Test cricket is about tantalizing twists and turns, especially when it involves the West Indies.
Yesterday at Kensington Oval was no exception as the pendulum in the first Digicel Test against Australia swung back and forth before finally favouring the visitors, who are poised for victory after mounting a gallant fight-back.
Career-best knocks of 68 not out and 40 not out by fast bowler Ryan Harris and Nathan Lyons respectively in an invaluable last-wicket stand of 77 that allowed the Australians to boldly declare with a first innings deficit of 43 runs were followed by a telling three-wicket burst by pacer Ben Hilfenhaus (10-4-17-3).
The upshot was that the West Indies, who had dominated the first three days, are now staring possible defeat, uncomfortably closing the penultimate day on an unsatisfactory 71 for five in their second innings – an overall lead of only 114 runs.
With only the not out pair Narsingh Deonarine – who has batted defiantly for 20 in 94 balls and 134 minutes – and wicket-keeper Carlton Baugh (two), plus the bowlers left, the Windies will also be hoping for a lower-order revival.
The Aussies had rallied from 250 for seven, when they were still 199 runs behind the West Indies’ first innings total of 449 for nine, to a respectable 406 for nine, half hour before tea, when captain Michael Clarke closed the innings.
Hilfenhaus then dismantled the West Indies’ top order, leaving them reeling on four runs for three wickets at tea. He dispatched openers Adrian Barath (2) and Kraigg Brathwaite (0) in his second over and removed Kirk Edwards for one in his next over.
Barath played on while Brathwaite flashed at a wide delivery without moving his feet and was caught behind. Edwards, who unsuccessfully asked for a review of an lbw verdict, had shuffled too far inside his stumps.
Shortly after tea, Harris again added to the Windies’ woes by snaring the key scalp of Shivnarine Chanderpaul for 12 in his first over, inducing an edge from the first innings century-maker to wicket-keeper Matt Wade.
From the dire straits of 17 for four, Darren Bravo and Deonarine attempted to resuscitate the ailing innings with a 50-run fifth-wicket partnership but the former succumbed after resisting for 145 minutes while making 32 with three fours off 76 balls to the persevering Peter Siddle, 20 minutes from stumps.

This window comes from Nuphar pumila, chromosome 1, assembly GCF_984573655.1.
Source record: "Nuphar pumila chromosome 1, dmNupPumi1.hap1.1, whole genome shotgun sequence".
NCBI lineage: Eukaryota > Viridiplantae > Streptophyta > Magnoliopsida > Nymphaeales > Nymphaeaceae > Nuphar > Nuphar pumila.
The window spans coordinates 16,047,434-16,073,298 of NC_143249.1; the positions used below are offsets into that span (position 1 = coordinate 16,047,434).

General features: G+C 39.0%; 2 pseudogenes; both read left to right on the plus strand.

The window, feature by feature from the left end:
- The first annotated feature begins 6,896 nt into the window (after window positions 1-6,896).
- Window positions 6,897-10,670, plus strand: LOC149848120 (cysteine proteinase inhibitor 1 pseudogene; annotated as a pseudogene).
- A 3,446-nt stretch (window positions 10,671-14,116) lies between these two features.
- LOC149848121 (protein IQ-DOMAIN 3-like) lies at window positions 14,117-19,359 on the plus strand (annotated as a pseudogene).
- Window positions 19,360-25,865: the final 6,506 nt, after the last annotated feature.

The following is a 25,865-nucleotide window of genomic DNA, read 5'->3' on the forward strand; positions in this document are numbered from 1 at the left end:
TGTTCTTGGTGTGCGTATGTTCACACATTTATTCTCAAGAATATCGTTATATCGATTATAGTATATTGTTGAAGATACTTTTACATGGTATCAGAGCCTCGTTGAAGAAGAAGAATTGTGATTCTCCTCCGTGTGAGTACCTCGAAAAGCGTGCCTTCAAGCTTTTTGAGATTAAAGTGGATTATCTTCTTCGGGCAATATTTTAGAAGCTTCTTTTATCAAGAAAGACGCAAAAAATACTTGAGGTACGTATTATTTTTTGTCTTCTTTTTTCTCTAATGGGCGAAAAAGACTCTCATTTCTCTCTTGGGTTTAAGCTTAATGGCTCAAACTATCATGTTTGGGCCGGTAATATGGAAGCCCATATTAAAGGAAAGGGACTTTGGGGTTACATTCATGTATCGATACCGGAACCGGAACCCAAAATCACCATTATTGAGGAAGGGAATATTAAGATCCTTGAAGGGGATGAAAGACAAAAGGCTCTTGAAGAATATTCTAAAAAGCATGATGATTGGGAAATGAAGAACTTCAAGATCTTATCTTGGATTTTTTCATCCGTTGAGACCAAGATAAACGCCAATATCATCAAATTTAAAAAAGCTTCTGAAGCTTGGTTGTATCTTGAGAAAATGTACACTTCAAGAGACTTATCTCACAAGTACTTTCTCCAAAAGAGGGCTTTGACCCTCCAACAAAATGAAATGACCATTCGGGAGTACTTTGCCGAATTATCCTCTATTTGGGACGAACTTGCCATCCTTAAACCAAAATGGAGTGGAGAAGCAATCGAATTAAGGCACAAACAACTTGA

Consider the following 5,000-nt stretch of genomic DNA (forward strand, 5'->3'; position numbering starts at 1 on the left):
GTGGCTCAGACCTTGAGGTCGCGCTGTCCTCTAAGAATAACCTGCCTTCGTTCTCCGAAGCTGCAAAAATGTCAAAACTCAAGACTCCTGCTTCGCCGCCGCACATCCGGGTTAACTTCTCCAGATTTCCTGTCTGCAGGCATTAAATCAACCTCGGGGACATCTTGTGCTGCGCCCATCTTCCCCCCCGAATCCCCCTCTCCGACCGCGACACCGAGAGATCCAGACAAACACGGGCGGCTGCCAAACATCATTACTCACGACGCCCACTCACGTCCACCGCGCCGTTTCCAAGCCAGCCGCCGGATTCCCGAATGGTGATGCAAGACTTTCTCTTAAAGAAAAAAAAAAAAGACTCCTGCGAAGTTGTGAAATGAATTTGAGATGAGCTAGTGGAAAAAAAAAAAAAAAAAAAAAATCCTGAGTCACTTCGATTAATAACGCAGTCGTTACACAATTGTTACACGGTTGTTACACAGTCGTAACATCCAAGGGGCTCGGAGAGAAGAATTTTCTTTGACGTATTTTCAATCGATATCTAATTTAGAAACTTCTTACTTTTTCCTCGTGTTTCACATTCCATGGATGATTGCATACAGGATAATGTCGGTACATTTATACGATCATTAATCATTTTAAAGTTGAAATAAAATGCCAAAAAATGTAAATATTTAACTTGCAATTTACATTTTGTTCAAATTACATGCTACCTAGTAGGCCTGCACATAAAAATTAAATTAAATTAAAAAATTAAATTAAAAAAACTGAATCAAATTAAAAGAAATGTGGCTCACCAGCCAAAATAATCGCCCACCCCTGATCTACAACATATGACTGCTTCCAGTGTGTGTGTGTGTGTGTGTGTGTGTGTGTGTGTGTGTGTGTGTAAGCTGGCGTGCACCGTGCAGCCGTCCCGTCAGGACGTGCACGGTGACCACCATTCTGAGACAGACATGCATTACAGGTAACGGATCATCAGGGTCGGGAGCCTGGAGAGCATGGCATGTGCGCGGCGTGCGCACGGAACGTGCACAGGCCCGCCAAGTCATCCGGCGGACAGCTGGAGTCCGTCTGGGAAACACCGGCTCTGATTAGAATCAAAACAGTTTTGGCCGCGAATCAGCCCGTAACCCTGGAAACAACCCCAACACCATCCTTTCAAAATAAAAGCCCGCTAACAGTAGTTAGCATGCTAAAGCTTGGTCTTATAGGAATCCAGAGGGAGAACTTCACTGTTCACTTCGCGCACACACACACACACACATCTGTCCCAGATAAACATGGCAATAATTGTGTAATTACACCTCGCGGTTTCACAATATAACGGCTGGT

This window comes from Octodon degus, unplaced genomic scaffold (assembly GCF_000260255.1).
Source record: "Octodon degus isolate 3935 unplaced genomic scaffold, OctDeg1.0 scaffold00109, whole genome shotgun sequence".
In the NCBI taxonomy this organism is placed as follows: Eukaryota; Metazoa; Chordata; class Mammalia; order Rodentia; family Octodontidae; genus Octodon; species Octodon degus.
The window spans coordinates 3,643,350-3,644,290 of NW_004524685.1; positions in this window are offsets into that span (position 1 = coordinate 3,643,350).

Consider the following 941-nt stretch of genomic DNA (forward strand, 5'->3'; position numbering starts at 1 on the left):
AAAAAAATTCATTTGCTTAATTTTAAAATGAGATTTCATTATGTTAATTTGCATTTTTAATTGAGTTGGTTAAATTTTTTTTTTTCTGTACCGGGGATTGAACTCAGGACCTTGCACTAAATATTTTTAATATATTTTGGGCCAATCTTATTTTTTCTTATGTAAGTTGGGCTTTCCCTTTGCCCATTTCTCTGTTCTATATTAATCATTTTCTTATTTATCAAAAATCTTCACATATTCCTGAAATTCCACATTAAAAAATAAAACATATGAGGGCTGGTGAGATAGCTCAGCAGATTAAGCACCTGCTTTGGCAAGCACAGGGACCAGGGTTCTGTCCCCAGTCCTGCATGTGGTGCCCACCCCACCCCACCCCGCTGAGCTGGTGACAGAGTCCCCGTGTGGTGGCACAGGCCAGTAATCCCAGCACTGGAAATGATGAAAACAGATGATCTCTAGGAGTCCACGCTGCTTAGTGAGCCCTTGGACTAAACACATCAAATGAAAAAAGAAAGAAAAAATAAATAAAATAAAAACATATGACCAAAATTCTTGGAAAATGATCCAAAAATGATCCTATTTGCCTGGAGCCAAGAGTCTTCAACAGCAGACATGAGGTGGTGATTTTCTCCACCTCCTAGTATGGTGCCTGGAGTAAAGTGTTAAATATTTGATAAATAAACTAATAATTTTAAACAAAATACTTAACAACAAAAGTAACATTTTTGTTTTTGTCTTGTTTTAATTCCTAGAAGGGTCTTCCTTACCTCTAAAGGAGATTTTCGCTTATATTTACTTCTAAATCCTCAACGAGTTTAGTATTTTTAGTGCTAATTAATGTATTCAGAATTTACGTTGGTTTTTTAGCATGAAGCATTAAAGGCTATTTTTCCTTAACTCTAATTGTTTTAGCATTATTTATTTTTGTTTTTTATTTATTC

Earlier, Harris, batting at No. 9, came to Australia’s rescue, hitting seven fours off 123 balls in a face-saving knock which lasted three and a half four.
The Windies had enjoyed a dream start with the second new ball as fast bowlers Kemar Roach and Fidel Edwards dismissed Michael Hussey and Siddle in successive overs after Australia resumed from 248 for five overnight.
When Edwards gained his second wicket by inducing Wade, who spent 125 minutes and faced 97 balls for his 28, to edge to Bravo at second slip, Australia were not out of the woods at 285 for eight.
But Harris, whose previous highest Test score was 35 not out, found two useful partners in Hilfenhaus and Lyons.
Hilfenhaus counter-attacked by hitting five fours in 24 off 29 balls before he was bowled by Roach, who was the Windies’ most successful bowler with three for 72 off 29 overs.
With Roach and Edwards (two for 92 off 31 overs) tiring after delivering 12 and 13 overs respectively in the three-hour morning session; leg-spinner Devendra Bishoo (1-125) ineffective; and captain Darren Sammy reportedly having niggling back pains, only bowling two overs at that stage, which cost 17 runs, the Australian tail wagged, eventually going to lunch at 366 for nine.
Sammy started the attack after the interval but after four more wicketless overs, recalled Edwards, who immediately won an LBW verdict from umpire Ian Gould but Harris got the decision reversed after requesting a referral as television replays indicated the ball was going over the stumps.
Harris and Lyons, who faced 89 balls and hit seven boundaries in his 104-minute innings, added 40 more runs to the lunch total before Clarke played what could turn out to be a winning card.